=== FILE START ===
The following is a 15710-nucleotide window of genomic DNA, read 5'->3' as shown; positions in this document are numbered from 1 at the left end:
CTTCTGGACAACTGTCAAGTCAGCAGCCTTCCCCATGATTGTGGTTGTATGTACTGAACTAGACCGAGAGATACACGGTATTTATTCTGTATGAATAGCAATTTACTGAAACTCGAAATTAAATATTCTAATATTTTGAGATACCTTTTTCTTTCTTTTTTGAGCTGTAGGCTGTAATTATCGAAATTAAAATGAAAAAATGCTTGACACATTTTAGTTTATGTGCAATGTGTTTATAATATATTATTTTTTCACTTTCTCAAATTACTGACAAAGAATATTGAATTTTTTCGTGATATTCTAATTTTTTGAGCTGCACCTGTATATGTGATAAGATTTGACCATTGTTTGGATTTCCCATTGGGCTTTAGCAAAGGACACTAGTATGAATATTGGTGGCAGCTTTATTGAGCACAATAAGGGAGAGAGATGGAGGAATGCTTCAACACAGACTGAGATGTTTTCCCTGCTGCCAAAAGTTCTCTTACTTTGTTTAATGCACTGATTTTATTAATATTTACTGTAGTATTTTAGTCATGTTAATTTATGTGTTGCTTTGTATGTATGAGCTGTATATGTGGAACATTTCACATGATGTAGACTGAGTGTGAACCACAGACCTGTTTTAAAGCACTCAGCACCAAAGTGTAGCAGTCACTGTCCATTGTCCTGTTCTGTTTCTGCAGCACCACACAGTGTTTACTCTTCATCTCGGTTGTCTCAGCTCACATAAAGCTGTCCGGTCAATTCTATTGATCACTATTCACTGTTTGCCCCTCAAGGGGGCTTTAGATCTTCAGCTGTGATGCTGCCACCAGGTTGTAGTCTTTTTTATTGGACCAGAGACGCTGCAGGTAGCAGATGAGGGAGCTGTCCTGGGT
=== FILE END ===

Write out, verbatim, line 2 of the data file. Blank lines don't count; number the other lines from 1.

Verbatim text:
CTTCTGGACAACTGTCAAGTCAGCAGCCTTCCCCATGATTGTGGTTGTATGTACTGAACTAGACCGAGAGATACACGGTATTTATTCTGTATGAATAGCAATTTACTGAAACTCGAAATTAAATATTCTAATATTTTGAGATACCTTTTTCTTTCTTTTTTGAGCTGTAGGCTGTAATTATCGAAATTAAAATGAAAAAATGCTTGACACATTTTAGTTTATGTGCAATGTGTTTATAATATATTATTTTTTCACTTTCTCAAATTACTGACAAAGAATATTGAATTTTTTCGTGATATTCTAATTTTTTGAGCTGCACCTGTATATGTGATAAGATTTGACCATTGTTTGGATTTCCCATTGGGCTTTAGCAAAGGACACTAGTATGAATATTGGTGGCAGCTTTATTGAGCACAATAAGGGAGAGAGATGGAGGAATGCTTCAACACAGACTGAGATGTTTTCCCTGCTGCCAAAAGTTCTCTTACTTTGTTTAATGCACTGATTTTATTAATATTTACTGTAGTATTTTAGTCATGTTAATTTATGTGTTGCTTTGTATGTATGAGCTGTATATGTGGAACATTTCACATGATGTAGACTGAGTGTGAACCACAGACCTGTTTTAAAGCACTCAGCACCAAAGTGTAGCAGTCACTGTCCATTGTCCTGTTCTGTTTCTGCAGCACCACACAGTGTTTACTCTTCATCTCGGTTGTCTCAGCTCACATAAAGCTGTCCGGTCAATTCTATTGATCACTATTCACTGTTTGCCCCTCAAGGGGGCTTTAGATCTTCAGCTGTGATGCTGCCACCAGGTTGTAGTCTTTTTTATTGGACCAGAGACGCTGCAGGTAGCAGATGAGGGAGCTGTCCTGGGT